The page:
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Wisconsin Supreme Court candidate Brian Hagedorn and his wife helped found a private school that bans faculty, students and students' parents from being in same-sex relationships. 

Hagedorn and his wife, Christina, both serve on the board for Augustine Academy, a Christian school founded in 2016 that blends classroom learning with homeschooling and serves students in Hartland, Delafield, Waukesha, Oconomowoc, Pewaukee, Wales, New Berlin and Brookfield. The school teaches students from kindergarten through eighth grade.

Several groups that support LGBTQ rights held a news conference on Thursday declaring Hagedorn unfit for the state's high court based on the school's standards and a set of blog posts the candidate wrote in 2005 and 2006. Hagedorn argues his personal beliefs play no role in his judicial decisions.

Hagedorn, 40, was appointed to the District 2 Court of Appeals in 2015 by Republican Gov. Scott Walker and was elected to a six-year term in 2017. He is running against state Court of Appeals Chief Judge Lisa Neubauer, 61, who was appointed to the appeals court in 2007 by former Democratic Gov. Jim Doyle and elected to the seat in 2008 in 2014.

"The participation in creating that (school) and continuing to be involved in the Augustine Academy calls into question Brian Hagedorn’s claims that he will set aside these extreme yet deeply held personal beliefs," said Joanna Beilman-Dulin, research director for the liberal group One Wisconsin Now, in a news conference at the state Capitol.

One Wisconsin Now was joined by representatives from Fair Wisconsin and the Human Rights Campaign.

Hagedorn campaign spokesman Stephan Thompson said the news conference was "just another example of attacks on (Hagedorn's) faith."

"Lisa Neubauer and her liberal allies will stop at nothing to take over the Supreme Court, even smearing Brian for founding a Christian school to better the lives of children," Thompson said in a statement.

Augustine Academy lists six guiding values on its website: The Christian Gospel, The Primacy of Parents in Training Their Children, The Classical Liberal Arts Tradition, The Joy-Filled Adventure of Learning, The Cultivation of Self-Discipline & Habits of Excellence and Commitment to Engage the World in Every Area for the Glory of God.

In its statement of faith, the school offers more details of its guiding principles. 

"Adam and Eve were made to complement each other in a one-flesh union that establishes the only normative pattern of sexual relations for men and women, such that marriage ultimately serves as a type of the union between Christ and his church. In God’s wise purposes, men and women are not simply interchangeable, nor is gender subject to one’s personal preferences. It is biologically established by God for his glory," the organization's statement of faith reads.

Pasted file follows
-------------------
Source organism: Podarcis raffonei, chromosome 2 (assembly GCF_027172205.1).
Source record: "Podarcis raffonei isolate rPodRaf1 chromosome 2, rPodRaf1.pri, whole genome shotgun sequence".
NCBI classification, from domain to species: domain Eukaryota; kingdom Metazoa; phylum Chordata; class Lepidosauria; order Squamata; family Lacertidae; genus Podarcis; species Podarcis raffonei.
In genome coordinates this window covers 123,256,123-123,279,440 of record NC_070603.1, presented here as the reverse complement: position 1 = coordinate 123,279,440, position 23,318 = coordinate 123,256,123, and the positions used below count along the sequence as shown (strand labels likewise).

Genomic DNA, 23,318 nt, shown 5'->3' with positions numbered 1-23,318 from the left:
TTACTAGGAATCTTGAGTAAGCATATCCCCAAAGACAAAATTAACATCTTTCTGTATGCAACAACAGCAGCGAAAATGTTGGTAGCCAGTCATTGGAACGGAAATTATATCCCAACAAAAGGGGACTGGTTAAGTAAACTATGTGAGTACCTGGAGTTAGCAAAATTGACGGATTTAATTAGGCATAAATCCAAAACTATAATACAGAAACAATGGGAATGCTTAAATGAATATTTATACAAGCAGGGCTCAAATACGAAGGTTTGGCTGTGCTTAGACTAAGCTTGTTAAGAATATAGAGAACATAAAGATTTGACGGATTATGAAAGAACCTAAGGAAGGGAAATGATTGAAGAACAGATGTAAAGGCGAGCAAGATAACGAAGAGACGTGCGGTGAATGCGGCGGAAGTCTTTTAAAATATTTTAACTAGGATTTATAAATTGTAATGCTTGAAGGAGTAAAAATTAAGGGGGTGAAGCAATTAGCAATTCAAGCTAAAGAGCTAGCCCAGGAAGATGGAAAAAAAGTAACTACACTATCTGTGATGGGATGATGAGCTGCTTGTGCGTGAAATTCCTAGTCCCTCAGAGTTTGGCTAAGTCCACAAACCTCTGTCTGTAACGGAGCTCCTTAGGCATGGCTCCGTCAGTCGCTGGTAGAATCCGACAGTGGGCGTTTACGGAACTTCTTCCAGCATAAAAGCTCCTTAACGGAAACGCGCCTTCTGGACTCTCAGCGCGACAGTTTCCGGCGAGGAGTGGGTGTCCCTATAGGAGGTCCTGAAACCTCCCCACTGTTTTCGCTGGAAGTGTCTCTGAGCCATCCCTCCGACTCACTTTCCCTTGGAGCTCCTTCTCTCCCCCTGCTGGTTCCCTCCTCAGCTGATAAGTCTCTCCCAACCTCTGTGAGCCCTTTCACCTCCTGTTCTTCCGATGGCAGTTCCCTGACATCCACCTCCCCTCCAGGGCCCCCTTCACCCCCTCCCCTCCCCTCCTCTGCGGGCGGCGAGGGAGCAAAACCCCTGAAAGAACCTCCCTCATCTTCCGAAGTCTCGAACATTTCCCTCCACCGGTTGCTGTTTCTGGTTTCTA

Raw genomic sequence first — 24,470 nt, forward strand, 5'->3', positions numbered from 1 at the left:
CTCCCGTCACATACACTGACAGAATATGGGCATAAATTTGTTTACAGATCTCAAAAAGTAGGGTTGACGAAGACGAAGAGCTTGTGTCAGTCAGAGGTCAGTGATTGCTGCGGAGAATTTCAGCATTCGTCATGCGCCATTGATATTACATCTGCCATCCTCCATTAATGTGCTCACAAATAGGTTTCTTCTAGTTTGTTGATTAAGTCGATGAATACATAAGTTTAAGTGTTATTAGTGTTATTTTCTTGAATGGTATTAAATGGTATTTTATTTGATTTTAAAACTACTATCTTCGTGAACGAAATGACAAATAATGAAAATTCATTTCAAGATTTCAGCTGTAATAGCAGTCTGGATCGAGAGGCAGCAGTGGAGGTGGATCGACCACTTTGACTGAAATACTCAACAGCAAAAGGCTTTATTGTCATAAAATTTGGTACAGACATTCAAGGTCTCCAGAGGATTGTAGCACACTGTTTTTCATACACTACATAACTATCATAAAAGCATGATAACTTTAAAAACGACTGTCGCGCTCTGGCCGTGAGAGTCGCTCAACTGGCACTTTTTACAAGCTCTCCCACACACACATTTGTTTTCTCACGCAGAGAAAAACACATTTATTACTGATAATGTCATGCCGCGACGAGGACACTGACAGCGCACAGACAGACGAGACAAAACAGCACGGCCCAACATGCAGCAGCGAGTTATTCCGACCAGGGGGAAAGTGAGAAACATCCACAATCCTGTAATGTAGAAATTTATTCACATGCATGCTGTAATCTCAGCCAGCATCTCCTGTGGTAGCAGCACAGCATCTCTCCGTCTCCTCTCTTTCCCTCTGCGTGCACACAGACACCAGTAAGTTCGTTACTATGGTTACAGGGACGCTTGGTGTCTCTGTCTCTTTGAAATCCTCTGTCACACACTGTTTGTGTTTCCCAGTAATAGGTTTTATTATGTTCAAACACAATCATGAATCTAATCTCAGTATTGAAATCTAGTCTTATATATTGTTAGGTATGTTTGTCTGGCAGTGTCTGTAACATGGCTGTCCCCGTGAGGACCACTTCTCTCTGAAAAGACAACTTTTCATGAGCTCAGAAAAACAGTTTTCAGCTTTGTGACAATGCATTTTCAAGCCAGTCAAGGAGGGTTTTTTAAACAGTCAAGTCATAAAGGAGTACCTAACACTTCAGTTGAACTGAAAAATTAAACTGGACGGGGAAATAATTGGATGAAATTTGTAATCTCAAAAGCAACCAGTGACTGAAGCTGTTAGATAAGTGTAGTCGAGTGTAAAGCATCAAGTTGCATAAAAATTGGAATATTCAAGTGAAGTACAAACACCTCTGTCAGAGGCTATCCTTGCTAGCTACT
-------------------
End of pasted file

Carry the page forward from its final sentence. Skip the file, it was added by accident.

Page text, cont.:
The school also has a code of conduct that applies to students, faculty, board members and parents — the violation of which may result in dismissal. 

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The code of conduct bans illegal activities, requires kindness and respect, encourages the avoidance of drunkenness and requires the protection of "the dignity of human sexuality and the virtue of chastity."

The code's section on sexuality offers further instructions, banning "base jokes," pornography and any activity that could be viewed as "emotionally abusive, confusing or scandalous."

It also bans "immoral sexual activity," defined as "any form of touching or nudity for the purpose of evoking sexual arousal apart from the context of marriage between one man and one woman."

The Milwaukee Journal Sentinel reported last month on a set of blog posts Hagedorn wrote in 2005 and 2006, when he was a law student. 

On his blog, Hagedorn wrote that "the idea that homosexual behavior is different than bestiality as a constitutional matter is unjustifiable," decried "homosexual propaganda," called Planned Parenthood a "wicked organization" and called the NAACP a "partisan hack."

In a radio interview earlier this month on WTAQ-FM, Hagedorn said he is not running to impose his personal views on the law, and argued his opponents were cherry-picking views they found politically incorrect. 

"Judge Hagedorn treats everyone fairly under the law," Thompson said. "His job is to say what the law is and not what he think's the law should be. He is running for the Supreme Court to protect religious freedoms for all Wisconsinites, regardless of faith."

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Jessie Opoien covers state government and politics for the Capital Times. She joined the Cap Times in 2013 and has also covered Madison life, race relations, culture and music. She has also covered education and politics for the Oshkosh Northwestern.